Monday, Nov. 27, 2017 | 2 a.m.
The heartbreaking numbers keep going up.
This year, it’s all but certain there will be a record number of pedestrian deaths in Clark County.
The Las Vegas Valley came into this month with 59 deaths, according to the Nevada Office of Traffic Safety. The record for a full calendar year is 62, set in 1999.
There are multiple causes to the problem, of course. Some intersections are poorly designed, poorly lit, poorly marked or all three. Speed is a factor, as 45 mph speed limits are common on surface streets in Las Vegas, and being struck by a car going that fast is almost always fatal for pedestrians.
Jaywalking and distracted or drunken driving also are factors, as some people make bad choices that contribute to tragedies.
Heading into 2018, here are a few initiatives that local officials should get behind to help address the problem:
• Light rail: The valley’s roads are crowded, which leads to a simple mathematical formula: More cars plus a steady or increasing number of pedestrians equals more chances for accidents.
It’s one of many reasons that in 2018, officials should make development of a light rail system a top priority.
Light rail wouldn’t end pedestrian fatalities — no single solution would — but it would help get some cars off of some roadways, easing congestion in some high-traffic areas.
There are many other reasons to kick it into high gear on light rail — including that it would help tourism and convention business by making the visitor experience more convenient — but improving safety would be among the multitude of benefits.
• Smart crosswalks: At a crosswalk downtown, the city of Las Vegas recently began testing lidar (short for light detection and ranging) technology that will provide a huge range of data that traffic engineers can use to help protect pedestrians. Joanna Wadsworth, program manager, said the remote sensing system can detect when cars are driving the wrong way into the crosswalk, when traffic is especially heavy, when cars are speeding and more.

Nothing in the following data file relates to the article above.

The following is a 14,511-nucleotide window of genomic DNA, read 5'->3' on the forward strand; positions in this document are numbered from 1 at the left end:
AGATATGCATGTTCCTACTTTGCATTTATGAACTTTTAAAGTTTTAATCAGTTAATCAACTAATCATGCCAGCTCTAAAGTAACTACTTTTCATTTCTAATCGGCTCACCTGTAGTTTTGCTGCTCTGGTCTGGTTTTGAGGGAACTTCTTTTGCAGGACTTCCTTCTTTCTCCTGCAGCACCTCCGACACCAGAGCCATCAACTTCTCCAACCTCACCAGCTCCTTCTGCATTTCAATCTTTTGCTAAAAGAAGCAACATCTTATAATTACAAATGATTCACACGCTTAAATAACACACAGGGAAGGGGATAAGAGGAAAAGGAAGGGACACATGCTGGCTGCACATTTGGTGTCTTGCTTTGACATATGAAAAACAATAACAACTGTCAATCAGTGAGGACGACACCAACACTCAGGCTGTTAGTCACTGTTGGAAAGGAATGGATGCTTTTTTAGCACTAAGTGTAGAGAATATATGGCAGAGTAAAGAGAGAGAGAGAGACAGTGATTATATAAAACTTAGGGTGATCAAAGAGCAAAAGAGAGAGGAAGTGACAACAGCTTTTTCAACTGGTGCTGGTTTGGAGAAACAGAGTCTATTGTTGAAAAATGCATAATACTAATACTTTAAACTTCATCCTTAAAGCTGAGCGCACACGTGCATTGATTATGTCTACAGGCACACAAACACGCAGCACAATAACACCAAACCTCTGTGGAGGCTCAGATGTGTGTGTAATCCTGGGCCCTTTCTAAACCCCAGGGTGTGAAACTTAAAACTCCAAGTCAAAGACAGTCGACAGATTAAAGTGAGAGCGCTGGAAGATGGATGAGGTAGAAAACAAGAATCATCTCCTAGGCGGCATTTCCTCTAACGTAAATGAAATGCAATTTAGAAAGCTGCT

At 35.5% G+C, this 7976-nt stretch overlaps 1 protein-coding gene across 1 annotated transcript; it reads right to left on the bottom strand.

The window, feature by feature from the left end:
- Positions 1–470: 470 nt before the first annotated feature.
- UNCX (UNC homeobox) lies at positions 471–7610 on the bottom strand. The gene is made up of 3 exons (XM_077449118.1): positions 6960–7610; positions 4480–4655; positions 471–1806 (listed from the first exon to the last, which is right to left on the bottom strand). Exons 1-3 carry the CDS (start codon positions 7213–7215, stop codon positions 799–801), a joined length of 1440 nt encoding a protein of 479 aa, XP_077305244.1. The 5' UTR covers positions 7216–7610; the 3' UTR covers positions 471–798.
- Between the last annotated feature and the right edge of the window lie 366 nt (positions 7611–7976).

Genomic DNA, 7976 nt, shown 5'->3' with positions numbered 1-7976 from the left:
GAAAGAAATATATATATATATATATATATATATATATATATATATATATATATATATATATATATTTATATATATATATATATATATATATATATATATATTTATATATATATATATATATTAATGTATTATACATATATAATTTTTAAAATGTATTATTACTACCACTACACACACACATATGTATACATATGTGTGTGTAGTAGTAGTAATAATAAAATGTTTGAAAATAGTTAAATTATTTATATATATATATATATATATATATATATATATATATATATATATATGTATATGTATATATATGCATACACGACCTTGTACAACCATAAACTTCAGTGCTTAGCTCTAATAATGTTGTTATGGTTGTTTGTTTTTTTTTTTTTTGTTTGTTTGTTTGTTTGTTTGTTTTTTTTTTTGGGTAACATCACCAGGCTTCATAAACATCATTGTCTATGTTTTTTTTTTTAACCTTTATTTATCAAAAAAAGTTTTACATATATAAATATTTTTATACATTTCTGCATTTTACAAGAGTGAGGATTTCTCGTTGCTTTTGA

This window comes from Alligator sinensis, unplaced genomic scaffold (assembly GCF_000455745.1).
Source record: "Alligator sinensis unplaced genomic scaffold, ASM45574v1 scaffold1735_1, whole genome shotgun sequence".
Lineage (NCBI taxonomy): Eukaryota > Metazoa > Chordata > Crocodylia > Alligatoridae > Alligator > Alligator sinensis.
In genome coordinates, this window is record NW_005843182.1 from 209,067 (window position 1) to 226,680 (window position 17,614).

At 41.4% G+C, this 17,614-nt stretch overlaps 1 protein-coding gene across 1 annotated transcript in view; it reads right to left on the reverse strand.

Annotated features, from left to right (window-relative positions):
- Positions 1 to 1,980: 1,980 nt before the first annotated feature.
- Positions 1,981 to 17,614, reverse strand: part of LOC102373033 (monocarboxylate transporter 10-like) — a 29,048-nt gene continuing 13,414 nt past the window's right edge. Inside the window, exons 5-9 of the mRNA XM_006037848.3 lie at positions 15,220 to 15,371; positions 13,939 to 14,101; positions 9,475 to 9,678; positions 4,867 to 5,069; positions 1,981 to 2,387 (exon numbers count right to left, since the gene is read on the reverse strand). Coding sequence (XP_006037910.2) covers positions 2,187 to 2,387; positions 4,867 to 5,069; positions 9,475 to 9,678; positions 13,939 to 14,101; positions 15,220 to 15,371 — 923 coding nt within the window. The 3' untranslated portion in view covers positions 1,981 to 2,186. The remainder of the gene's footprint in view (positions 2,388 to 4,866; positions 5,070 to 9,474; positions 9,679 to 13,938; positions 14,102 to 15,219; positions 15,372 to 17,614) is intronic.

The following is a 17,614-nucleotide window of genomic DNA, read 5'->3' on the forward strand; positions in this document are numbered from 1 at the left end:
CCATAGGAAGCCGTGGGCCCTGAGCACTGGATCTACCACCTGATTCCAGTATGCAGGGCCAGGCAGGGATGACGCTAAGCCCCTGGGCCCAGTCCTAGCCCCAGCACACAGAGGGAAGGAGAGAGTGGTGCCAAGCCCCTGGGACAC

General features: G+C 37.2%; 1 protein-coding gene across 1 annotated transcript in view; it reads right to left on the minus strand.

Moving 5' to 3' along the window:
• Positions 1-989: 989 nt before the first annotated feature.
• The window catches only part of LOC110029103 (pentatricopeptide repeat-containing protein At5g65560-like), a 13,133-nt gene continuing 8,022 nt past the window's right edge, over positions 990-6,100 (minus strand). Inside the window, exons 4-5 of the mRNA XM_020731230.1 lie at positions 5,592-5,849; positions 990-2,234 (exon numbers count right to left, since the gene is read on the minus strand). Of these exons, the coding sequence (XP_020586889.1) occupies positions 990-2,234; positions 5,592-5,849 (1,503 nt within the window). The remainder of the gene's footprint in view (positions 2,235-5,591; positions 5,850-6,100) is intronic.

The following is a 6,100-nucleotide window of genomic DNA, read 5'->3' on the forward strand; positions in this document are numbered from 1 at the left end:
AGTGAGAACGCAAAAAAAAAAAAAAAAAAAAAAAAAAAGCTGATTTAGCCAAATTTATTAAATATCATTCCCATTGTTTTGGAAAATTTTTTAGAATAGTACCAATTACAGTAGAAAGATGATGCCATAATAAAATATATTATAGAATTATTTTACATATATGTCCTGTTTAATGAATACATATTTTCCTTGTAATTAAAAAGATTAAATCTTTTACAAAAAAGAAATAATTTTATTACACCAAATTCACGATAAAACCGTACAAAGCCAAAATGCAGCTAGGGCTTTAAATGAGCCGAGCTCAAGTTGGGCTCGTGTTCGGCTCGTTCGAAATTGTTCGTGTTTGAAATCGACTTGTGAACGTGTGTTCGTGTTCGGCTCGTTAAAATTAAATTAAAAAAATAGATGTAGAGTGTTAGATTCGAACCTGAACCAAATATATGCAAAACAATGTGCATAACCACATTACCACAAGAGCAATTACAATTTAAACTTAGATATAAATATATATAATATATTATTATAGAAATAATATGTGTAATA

The data could be helpful in numerous ways. For instance, it might prompt engineers to put up more signage to guard against drivers going the wrong way, or the city might use it to request law-enforcement presence during times when traffic volume is especially high.
• Interconnected infrastructure and vehicles: Imagine if your car could communicate digitally with computer systems that monitored parking spaces and could direct you to open spots, saving you from having to drive around looking for a place to pull in.
The technology exists, and it’s expanding all the time to include interconnected traffic lights (so your car can map out a route), interconnected cars (which communicate to each other to help motorists find the fastest routes and map out detours around accidents), and interconnected utility poles (which can monitor for backups in traffic and, using sensors, facilitate instant reporting of accidents). It all can help reduce road miles by cars, thereby cutting down on the chances of cars hitting pedestrians. Local transportation officials are exploring such technology with an eye toward integrating it into designs for road projects and enhancements.
Current measures to reduce pedestrian fatalities are fine — like several new, brightly lit crosswalks that have popped up — but the number of deaths this year is a clear sign that much more needs to be done.